XBox 360 & PS3 – THQ – $59.99
Since we got to take a look at Darksiders for the first time at San Diego Comic-Con and get our hands on it this past fall at the Big Apple Con, the game has piqued our interest over here at the Flickcast. With a story that could have been ripped either from the silver screen, the chance to step in to the boots of War, one of the four horseman of the apocalypse, has been an opportunity we were looking forward to experiencing.
The brainchild of Battle Chasers creator Joe Madureira, it was interesting to see how someone so versed in the art of comic book storytelling would be able to translate to the epically different medium of interactive entertainment.
The concept behind Darksiders comes across like it would be a simple hack and slash adventure game. For those expecting a Ninety-Nine Nights or Dynasty Warriors style game where War runs through thousands of enemies, Darksiders makes sure to add a layer of depth one wouldn’t expect in the game.
While there are tons of enemies to rip in half, impale and crush the skull of, the real fun of Darksiders comes from its puzzles. Inevitably compared to The Legend of Zelda series, War is much more cunning than one would expect. Using items similar to Link’s Boomerang or Portal’s Portal Gun, War must uncover hidden passages and solve environmental quandaries to progress in his quest.
The combat of Darksiders is simple and intuitive in most cases. The fault of the combat however lies in its simplicity. Even with different weapons choices and upgradable special attack combinations, most of Darksiders’ combat does like in repetition. Slash, Slash, Dodge becomes one of the most popular and will be used throughout the game as timing of many of War’s enemies is very similar. Developers did try to change things up by adding in “special” battle sequences like riding on the back of a heavenly griffin in a Panzer Dragon style flight combat or horseback riding sequence but these are few and far between. Most of the game’s combat is accomplished with either War’s sword or his Crossblade followed by gory B button execution maneuvers.
A few changes could have been made to improve the overall combat like smarter AI or the addition of a health bar to boss fights. In the first major boss fight against Tiamat, players have no idea what, if any, actual damage they are inflicting as there are no visible signs of the boss weakening or being injured during the fight. Boss fights are fun regardless though as there is always a trick to exploiting certain weaknesses and strengths like infusing the Crossblade with fire against Tiamat or figuring out how to damage The Black Hammer who cannot be hurt by a mortal blade.
Darksiders tells the story of the fall of the three kingdoms, those of Heaven, Hell and Man. When the time comes, the Horseman of the Apocalypse would ride and bring judgment to those involved in the ongoing struggle and bring about the end of days. But something went wrong and War was tricked in to starting the apocalypse early. Now he must go back to earth a hundred years later to investigate what set the events in to motion.
The storytelling of Darksiders comes across in a pretty straightforward manner as War follows the path to the truth, forced to make deals with untrustworthy demons while under the gaze of his watcher. Because of the nature of demons and the way they insist on speaking in riddles, there are often some misleading elements and twists in what War must go through in his efforts to confront the Destroyer.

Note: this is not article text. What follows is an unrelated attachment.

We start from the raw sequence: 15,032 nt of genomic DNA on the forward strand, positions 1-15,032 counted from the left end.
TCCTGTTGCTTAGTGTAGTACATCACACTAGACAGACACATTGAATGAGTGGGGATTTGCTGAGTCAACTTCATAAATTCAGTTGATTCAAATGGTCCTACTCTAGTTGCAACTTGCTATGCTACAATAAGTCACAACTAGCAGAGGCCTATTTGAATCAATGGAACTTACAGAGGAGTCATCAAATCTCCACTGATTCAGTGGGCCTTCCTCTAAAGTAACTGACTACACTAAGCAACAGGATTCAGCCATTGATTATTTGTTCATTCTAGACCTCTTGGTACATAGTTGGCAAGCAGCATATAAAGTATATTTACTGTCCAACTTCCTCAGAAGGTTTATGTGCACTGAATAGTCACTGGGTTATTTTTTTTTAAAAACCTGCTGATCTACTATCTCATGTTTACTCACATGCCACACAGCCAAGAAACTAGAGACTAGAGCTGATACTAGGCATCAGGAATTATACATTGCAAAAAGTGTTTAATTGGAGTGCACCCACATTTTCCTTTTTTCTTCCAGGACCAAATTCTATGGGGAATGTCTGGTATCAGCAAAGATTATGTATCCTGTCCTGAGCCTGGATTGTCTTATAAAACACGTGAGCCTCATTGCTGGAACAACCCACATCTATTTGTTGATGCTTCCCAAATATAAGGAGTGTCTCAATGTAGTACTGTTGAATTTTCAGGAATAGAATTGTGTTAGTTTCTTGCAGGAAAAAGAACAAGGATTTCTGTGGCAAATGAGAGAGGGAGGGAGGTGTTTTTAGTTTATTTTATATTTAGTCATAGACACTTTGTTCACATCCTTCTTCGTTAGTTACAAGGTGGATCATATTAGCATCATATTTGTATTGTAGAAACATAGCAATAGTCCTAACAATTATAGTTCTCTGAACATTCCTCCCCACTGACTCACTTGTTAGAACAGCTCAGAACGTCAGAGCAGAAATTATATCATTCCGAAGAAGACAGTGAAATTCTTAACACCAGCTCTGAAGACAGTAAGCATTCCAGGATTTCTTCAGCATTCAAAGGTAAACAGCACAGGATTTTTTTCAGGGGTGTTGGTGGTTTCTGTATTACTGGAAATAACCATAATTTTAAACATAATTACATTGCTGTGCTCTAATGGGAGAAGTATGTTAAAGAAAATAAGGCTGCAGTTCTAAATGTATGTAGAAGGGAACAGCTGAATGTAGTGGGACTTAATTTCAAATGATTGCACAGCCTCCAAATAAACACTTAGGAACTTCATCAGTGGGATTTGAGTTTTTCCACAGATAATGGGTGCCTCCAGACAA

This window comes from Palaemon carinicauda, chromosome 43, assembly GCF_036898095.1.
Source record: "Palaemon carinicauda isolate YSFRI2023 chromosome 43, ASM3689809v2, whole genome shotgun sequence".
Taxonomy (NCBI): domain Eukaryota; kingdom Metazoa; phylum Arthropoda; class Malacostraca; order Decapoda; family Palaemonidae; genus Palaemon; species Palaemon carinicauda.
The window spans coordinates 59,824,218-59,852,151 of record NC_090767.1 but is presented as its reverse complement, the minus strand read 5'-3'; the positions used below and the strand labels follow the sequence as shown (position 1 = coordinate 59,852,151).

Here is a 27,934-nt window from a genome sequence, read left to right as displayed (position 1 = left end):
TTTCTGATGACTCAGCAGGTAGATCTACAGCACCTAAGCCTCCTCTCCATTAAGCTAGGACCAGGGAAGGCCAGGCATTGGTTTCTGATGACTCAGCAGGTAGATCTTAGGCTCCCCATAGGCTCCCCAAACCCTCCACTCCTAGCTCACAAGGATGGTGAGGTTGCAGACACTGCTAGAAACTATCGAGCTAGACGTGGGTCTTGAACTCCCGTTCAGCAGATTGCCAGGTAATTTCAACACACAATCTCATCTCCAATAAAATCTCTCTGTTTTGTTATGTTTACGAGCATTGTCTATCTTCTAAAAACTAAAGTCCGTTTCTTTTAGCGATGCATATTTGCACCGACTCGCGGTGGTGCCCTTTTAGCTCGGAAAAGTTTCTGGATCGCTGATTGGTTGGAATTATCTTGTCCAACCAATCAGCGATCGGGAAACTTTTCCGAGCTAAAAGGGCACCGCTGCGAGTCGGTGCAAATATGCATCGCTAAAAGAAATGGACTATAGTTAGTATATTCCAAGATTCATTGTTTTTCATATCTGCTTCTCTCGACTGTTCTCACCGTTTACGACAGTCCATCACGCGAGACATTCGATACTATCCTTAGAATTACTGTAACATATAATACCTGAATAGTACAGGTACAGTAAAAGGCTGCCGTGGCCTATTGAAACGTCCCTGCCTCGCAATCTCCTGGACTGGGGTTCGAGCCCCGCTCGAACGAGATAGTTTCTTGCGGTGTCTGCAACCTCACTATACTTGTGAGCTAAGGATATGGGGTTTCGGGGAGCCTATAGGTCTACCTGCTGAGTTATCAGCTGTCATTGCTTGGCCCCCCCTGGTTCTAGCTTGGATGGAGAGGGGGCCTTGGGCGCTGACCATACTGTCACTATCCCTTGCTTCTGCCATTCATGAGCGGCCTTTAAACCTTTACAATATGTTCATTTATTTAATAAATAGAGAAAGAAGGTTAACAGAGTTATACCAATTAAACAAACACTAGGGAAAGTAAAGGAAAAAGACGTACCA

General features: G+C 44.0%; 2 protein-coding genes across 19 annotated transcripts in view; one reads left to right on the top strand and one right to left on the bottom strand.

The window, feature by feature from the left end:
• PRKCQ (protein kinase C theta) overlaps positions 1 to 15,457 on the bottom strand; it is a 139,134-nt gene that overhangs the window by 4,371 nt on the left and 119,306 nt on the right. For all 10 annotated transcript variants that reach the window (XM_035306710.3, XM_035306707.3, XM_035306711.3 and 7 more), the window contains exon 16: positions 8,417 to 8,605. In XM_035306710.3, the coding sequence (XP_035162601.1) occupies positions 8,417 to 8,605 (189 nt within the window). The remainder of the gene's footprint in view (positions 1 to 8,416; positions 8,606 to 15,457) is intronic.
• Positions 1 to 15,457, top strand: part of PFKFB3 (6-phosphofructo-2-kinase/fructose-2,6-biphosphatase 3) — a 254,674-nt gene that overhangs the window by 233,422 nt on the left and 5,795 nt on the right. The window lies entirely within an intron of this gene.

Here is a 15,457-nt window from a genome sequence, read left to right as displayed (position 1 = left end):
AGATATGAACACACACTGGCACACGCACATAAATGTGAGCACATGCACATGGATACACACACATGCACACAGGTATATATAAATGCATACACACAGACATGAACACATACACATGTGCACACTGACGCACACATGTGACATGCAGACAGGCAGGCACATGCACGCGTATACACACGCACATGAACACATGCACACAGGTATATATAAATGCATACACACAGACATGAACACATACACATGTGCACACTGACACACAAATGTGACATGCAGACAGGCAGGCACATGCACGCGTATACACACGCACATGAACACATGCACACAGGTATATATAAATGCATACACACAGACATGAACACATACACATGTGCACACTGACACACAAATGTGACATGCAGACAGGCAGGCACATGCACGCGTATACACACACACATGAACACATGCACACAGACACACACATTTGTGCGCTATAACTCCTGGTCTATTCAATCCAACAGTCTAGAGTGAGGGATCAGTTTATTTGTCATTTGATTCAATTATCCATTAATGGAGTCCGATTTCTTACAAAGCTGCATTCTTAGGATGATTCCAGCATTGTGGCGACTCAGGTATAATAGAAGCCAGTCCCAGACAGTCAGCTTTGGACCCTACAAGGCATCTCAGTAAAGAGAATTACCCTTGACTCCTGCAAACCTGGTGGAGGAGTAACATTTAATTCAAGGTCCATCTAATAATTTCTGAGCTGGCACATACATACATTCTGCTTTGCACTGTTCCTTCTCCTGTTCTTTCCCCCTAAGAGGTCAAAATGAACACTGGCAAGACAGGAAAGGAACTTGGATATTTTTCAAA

Graphics and Sound:
The art design of Darksiders is surprisingly bright and vibrant considering both the title of the game and the setting of the post-apocalyptic earth. Almost similar in art direction of World of Warcraft, War is an oversized powerhouse, far from human proportions, with massive weapons as he decimates the demonic hordes and army of angels set in front of him. The game also does a great job in giving an epic feel to the bosses who literally tower over War. Even the first boss encounter in the beginning of the game where War only sees him from the waist up sets a trend for the large scale of decimation the player must prepare for. The animations are fluid and even the transitions between combat to the canned executions are flawless. While some sites talked about graphical hiccups on the XBox 360 version, no slowdown or screen tearing happened on the Flickcast’s copy of the game.
The sound of the game feels almost retro, but in the good way. Very stereotypical noises surround the bubbling lava pits or the demons that stand in War’s way. The ambient music under the backgrounds and battles keeps itself subtle and noninvasive. The highlight of the sound work comes from the excellent voice acting. It is a shame War isn’t a more vocal character as he has one of the best new character voices working for him. Backing him up as the Watcher is Mark Hamill who has shown us just how amazing a voice he can be with his recent Batman: Arkham Asylum work.
Darksiders turns out to be much of what is expected of it with a few added surprises all wrapped up in a very fun to play package. Joe Mad’s creation definitely has some legs and with room to be improved upon can lead to an even better sequel in the next year or two. It’s hard not to see the influence Darksiders has from other games like the puzzles of Zelda and Portal but it is in the well done execution that keeps the game fun and exciting throughout. Seeing it come across as more than a simple hack and slash was a pleasant surprise and definitely has the Flickcast wanting more. Maybe a small DLC pack with War adventuring with some of his fellow horseman in a cooperative multiplayer mission or two THQ, what do you think?